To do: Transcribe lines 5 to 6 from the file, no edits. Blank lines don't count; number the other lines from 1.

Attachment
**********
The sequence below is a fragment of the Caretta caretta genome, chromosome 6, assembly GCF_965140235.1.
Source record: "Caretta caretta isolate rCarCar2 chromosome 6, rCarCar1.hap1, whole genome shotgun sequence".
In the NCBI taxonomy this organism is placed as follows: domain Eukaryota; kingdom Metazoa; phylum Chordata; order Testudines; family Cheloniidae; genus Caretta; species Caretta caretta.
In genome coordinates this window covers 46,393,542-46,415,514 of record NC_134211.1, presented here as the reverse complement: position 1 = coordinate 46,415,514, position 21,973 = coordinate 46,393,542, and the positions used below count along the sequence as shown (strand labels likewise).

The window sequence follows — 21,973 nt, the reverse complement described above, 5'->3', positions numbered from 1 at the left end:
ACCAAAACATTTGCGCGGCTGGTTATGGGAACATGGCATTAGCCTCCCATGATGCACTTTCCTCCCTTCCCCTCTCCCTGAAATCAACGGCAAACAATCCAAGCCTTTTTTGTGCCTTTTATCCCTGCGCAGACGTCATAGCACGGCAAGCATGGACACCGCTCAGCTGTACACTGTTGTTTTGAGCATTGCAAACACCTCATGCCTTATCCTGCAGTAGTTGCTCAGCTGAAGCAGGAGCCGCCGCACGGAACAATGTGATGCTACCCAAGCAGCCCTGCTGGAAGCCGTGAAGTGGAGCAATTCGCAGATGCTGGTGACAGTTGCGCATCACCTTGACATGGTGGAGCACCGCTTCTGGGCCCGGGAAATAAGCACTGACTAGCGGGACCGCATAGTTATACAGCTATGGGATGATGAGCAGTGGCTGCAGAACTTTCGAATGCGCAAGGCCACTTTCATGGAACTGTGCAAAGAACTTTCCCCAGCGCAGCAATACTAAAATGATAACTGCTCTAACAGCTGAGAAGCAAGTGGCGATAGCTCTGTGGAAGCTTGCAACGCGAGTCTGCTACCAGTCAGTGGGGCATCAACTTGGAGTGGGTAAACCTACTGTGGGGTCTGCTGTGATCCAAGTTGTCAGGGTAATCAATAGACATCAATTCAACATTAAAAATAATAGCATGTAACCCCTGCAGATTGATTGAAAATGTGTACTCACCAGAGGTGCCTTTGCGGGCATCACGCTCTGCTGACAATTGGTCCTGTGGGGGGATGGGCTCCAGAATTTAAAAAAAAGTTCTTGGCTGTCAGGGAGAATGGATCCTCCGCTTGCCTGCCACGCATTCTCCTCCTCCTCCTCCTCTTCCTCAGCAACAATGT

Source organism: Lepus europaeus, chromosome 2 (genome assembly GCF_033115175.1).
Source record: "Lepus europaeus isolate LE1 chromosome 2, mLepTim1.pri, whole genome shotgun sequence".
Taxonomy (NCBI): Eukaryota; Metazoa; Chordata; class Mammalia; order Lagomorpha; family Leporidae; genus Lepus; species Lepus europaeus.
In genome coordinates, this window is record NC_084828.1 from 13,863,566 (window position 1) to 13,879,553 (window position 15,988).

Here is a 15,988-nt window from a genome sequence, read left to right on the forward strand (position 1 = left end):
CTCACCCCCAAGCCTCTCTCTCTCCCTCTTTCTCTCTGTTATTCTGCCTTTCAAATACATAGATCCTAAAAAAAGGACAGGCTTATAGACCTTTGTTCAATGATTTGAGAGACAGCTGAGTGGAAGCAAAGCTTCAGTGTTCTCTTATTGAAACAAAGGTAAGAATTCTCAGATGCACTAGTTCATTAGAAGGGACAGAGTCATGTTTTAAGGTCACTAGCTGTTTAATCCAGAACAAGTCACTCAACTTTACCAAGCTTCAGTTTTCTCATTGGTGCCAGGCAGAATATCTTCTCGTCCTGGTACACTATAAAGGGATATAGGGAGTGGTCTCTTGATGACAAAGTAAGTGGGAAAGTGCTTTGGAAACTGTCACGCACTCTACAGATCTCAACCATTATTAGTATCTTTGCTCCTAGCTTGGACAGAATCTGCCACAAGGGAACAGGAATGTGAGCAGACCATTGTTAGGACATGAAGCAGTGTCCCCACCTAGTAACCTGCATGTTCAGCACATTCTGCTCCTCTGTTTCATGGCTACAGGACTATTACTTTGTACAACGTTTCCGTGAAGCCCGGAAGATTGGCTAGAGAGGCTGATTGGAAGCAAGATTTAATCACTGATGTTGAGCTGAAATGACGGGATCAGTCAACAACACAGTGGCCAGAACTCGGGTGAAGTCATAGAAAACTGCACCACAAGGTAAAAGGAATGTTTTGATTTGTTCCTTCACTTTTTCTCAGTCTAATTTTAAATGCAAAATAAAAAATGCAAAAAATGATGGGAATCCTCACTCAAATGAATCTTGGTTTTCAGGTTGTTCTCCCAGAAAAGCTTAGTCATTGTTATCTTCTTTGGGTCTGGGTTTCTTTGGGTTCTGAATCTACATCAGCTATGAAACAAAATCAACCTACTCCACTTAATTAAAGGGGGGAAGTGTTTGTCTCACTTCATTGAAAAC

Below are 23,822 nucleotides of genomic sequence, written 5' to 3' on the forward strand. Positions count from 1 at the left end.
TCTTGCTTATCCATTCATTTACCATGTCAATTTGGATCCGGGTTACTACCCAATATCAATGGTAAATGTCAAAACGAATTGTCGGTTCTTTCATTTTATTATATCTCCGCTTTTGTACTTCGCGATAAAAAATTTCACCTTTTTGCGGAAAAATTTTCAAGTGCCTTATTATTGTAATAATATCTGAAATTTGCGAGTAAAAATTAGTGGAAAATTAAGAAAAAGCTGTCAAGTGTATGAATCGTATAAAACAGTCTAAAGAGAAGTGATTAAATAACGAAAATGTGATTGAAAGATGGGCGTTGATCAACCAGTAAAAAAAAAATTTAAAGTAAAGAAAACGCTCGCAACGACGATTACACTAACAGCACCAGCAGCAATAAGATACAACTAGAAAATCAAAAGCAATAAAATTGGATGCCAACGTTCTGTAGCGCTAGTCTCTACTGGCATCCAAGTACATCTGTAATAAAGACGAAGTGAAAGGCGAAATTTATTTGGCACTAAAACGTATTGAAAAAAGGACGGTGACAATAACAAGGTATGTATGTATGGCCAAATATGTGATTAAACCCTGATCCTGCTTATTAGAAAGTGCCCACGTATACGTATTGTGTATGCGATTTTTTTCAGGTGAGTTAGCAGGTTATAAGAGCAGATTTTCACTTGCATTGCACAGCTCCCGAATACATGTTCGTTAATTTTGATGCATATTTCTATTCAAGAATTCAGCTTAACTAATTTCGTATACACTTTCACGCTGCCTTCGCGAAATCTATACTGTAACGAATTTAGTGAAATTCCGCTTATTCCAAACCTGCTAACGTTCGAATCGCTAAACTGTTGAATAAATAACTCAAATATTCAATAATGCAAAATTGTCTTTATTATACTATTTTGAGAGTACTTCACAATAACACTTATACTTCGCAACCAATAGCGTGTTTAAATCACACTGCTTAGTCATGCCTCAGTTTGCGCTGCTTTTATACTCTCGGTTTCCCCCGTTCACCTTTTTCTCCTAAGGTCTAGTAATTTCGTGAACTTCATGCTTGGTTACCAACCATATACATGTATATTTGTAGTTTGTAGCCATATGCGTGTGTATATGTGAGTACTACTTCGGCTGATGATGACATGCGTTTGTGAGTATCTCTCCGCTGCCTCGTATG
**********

The window sequence follows — 21,973 nt, the reverse complement described above, 5'->3', positions numbered from 1 at the left end:
ACCAAAACATTTGCGCGGCTGGTTATGGGAACATGGCATTAGCCTCCCATGATGCACTTTCCTCCCTTCCCCTCTCCCTGAAATCAACGGCAAACAATCCAAGCCTTTTTTGTGCCTTTTATCCCTGCGCAGACGTCATAGCACGGCAAGCATGGACACCGCTCAGCTGTACACTGTTGTTTTGAGCATTGCAAACACCTCATGCCTTATCCTGCAGTAGTTGCTCAGCTGAAGCAGGAGCCGCCGCACGGAACAATGTGATGCTACCCAAGCAGCCCTGCTGGAAGCCGTGAAGTGGAGCAATTCGCAGATGCTGGTGACAGTTGCGCATCACCTTGACATGGTGGAGCACCGCTTCTGGGCCCGGGAAATAAGCACTGACTAGCGGGACCGCATAGTTATACAGCTATGGGATGATGAGCAGTGGCTGCAGAACTTTCGAATGCGCAAGGCCACTTTCATGGAACTGTGCAAAGAACTTTCCCCAGCGCAGCAATACTAAAATGATAACTGCTCTAACAGCTGAGAAGCAAGTGGCGATAGCTCTGTGGAAGCTTGCAACGCGAGTCTGCTACCAGTCAGTGGGGCATCAACTTGGAGTGGGTAAACCTACTGTGGGGTCTGCTGTGATCCAAGTTGTCAGGGTAATCAATAGACATCAATTCAACATTAAAAATAATAGCATGTAACCCCTGCAGATTGATTGAAAATGTGTACTCACCAGAGGTGCCTTTGCGGGCATCACGCTCTGCTGACAATTGGTCCTGTGGGGGGATGGGCTCCAGAATTTAAAAAAAAGTTCTTGGCTGTCAGGGAGAATGGATCCTCCGCTTGCCTGCCACGCATTCTCCTCCTCCTCCTCCTCTTCCTCAGCAACAATGT